A Hundred Years Without A Malaria Vaccine

mtsitunes220When I’ve traveled abroad, I’ve gotten my share of jabs for hepatitis and other diseases. But for malaria, the best I could hope for was to take malaria-blocking drugs like Lariam, which gave me weird dreams at night and made me feel as if someone was tugging my hair all day.

For people who live in countries with malaria, these prophylactic drugs just aren’t practical. Given that 800,000 people a year die of malaria, why don’t we have a good vaccine for it? It’s not for lack of trying–in fact, this year marks the 100th anniversary of the first attempts to make a malaria vaccine.

To understand this epic fail, I talked on my latest podcast with Irwin Sherman, a malaria expert and author of The Elusive Malaria Vaccine: Miracle or Mirage?.

Check it out.

0 thoughts on “A Hundred Years Without A Malaria Vaccine

  1. I absolutley hate taking antibiotics, drugs etc, but a couple of month s ago, out of sheer desperation, I had to see a doc as ihad a nasty sinus infection after flu and the Doc prescribed me Doxycycline (twice! One round wasn’t enough) and all I can say is this, they made me feel terrible! I had weird dreams, and in the day they knocked me out flat and made me feel “not quite there”(although apparently, sinus infections are quite good at making you feel not quite there) and a slight fluidy feeling in my head, akin to pressure in my head and ears, so – not something I would really encourage in myself or anyone for prolonged use. I had read the info leaflet for this drug – it’s used for treating malaria because it’s pretty good at getting rid of just about anything in its path, and what looks like, the person taking it!

  2. Artemisinin was declared as effective as chloroquine in monotherapy for malaria. Unfortunately, once the WHO became convinced that artemisinin would be of value, it ran into problems with the Chinese government, which acted, understandably, like a drug company: the negotiations for organizing full scale clinical testing, sound manufacturing practices, and rights for use collapsed (33).

    Still, WHO has approved the use of synthetic derivatives, produced in Europe, to be used in cases of drug-resistant malaria, especially the chloroquine resistant malaria that has developed in Brazil and parts of Asia as a result of such widespread use of this drug.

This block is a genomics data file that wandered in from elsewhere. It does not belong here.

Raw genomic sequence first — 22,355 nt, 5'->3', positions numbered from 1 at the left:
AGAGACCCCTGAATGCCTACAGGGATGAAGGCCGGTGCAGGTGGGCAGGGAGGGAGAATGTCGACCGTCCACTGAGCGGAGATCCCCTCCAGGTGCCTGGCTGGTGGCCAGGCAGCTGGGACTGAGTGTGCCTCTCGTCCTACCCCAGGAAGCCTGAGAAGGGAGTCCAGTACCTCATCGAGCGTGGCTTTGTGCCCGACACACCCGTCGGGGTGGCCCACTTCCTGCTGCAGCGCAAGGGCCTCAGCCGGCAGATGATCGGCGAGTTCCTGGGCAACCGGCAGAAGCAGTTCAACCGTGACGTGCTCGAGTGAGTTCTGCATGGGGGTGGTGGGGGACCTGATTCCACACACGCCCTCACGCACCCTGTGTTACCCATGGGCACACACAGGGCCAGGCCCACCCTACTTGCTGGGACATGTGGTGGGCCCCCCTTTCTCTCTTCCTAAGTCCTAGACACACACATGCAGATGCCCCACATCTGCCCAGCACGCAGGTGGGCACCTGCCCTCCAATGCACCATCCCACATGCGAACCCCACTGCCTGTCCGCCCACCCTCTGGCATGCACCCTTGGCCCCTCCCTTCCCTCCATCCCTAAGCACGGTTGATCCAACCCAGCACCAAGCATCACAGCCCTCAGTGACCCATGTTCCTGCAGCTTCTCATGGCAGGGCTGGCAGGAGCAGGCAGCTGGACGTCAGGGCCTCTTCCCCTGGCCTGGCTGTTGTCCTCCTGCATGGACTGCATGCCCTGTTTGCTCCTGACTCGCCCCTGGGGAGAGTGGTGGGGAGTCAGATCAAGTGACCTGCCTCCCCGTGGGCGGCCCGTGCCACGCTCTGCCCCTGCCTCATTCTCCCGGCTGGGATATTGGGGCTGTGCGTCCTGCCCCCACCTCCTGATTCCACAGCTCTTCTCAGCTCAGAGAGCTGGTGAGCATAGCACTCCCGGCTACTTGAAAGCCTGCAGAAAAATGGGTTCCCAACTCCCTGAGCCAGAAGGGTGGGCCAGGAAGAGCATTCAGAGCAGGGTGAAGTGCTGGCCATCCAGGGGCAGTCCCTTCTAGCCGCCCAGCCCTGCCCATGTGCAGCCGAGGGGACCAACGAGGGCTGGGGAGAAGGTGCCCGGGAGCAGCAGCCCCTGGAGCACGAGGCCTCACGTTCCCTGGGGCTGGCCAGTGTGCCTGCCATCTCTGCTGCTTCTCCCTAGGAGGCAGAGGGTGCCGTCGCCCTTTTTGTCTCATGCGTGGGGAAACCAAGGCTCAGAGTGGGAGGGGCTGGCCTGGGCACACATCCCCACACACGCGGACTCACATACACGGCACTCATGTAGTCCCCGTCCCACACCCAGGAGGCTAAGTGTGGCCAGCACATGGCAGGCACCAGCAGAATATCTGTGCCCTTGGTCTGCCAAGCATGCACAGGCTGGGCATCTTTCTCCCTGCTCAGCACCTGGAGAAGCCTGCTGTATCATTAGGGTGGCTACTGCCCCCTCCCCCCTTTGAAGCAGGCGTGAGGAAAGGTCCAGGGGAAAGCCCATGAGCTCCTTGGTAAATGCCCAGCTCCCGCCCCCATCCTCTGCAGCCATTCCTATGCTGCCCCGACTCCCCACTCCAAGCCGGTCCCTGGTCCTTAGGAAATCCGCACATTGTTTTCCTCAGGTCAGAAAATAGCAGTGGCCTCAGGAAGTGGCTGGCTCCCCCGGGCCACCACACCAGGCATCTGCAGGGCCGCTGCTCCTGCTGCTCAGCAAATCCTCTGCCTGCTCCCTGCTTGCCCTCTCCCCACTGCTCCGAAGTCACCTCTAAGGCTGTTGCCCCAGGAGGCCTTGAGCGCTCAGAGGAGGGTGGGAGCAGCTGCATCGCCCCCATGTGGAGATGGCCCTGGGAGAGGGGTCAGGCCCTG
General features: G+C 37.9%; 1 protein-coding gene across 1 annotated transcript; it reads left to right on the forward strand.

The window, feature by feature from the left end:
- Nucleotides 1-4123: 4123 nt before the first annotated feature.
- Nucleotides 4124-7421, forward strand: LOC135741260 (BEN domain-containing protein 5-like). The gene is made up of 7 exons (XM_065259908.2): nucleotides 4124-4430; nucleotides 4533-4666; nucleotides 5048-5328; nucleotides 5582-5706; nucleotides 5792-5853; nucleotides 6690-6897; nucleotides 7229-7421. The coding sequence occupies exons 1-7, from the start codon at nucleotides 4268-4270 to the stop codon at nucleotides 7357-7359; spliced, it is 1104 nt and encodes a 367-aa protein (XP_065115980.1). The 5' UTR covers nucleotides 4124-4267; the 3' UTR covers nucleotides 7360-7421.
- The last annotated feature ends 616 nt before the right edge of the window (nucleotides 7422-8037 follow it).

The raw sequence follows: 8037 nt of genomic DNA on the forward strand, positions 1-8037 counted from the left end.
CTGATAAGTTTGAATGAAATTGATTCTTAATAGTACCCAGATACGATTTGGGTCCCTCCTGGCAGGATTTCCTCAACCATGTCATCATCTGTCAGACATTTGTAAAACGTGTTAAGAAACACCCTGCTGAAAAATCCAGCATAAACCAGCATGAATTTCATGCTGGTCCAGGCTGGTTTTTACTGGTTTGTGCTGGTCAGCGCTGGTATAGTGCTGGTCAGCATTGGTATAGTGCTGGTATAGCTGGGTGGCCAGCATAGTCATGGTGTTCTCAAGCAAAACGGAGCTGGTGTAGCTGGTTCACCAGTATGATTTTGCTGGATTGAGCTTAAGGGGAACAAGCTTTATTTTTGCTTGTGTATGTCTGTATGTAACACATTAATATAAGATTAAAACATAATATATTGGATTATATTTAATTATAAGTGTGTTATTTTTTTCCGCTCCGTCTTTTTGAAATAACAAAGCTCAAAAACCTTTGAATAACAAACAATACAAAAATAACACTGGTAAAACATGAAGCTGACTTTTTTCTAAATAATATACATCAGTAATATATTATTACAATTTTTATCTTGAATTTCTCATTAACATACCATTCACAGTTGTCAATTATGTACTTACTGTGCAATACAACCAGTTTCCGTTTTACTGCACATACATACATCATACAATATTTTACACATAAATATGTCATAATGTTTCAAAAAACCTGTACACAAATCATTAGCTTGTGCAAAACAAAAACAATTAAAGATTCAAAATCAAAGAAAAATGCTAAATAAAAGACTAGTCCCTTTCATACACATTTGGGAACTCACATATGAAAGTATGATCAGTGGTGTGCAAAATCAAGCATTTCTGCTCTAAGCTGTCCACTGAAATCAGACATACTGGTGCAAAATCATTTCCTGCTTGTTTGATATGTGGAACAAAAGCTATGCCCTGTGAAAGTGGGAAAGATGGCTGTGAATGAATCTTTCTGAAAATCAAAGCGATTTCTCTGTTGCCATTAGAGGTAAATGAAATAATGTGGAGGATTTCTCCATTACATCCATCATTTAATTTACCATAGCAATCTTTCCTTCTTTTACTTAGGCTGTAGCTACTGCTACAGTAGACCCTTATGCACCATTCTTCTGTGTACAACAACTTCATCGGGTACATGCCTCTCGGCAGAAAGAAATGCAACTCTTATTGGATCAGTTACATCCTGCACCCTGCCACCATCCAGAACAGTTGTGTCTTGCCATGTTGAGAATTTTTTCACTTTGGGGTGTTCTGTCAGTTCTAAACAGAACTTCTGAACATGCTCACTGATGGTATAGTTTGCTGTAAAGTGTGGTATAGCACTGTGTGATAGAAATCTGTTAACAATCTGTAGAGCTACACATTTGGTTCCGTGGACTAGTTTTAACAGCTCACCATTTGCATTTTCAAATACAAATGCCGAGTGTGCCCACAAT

In addition to antimalarial effects, artemisinin was found to have promise in treating the parasitic diseases schistosomiasis and clonorchiasis (common in China and Africa, affecting over 200 million people each year) caused by trematodes (blood flukes). Artemether is now being used for prophylaxis against schistosomiasis; in combination therapy with praziquantel it is used to treat the disease (22). Ching-hao is included in effective treatments for leptospirosis, a bacterial disease that usually infects humans from animal waste contaminating water supplies. It has been shown in laboratory studies to inhibit Toxoplasma gondii, an organism that mainly affects persons with compromised immunity, acquired from pets or from eating contaminated meat, and Leishmania major, a protozoa that infects the macrophages. As described earlier, ching-hao was indicated in ancient times for topical treatment of skin parasites. In post-revolutionary China, an antiseptic fumigant was developed using the combination of moxa leaves plus atractylodes (cangzhu). This combination, burned to produce a cleansing smoke, was reported to serve as protection from viruses and bacteria in hospitals; both herbs contributed to the action (4). Recent investigations of the chemical constituents of ching-hao and other Artemisia species have focused on antifungal activity. An oil produced from the herb after its artemisinin was removed, called huanghua oil (yellow flower oil; huanghuahao is another name for ching-hao) was shown to be strongly anti-fungal for all skin fungi tested (26).

    Ching-hao appears to regulate T-cell responses and antibody production to inhibit autoimmune reactions (13), with artemisinin being the main active component. Artesunate, which has the same functions as artemisinin, was evaluated in laboratory animal studies and found to suppress allergic contact dermatitis and enhance specific suppressor T-cell activity (24).

    Clinically, both ching-hao and artemisinin have been used in the treatment of systemic lupus since 1979, with claimed positive effects in recent trials (12). The dose of artemisinin that has been used clinically for lupus has ranged from 0.2-0.6 grams per day; this corresponds to a dose of ching-hao of about 20-30 grams, the same as used to treat malaria. Treatment time is typically about 3 months. Ching-hao has also been applied in treatment of discoid lupus and was deemed successful (25).

    references on request.

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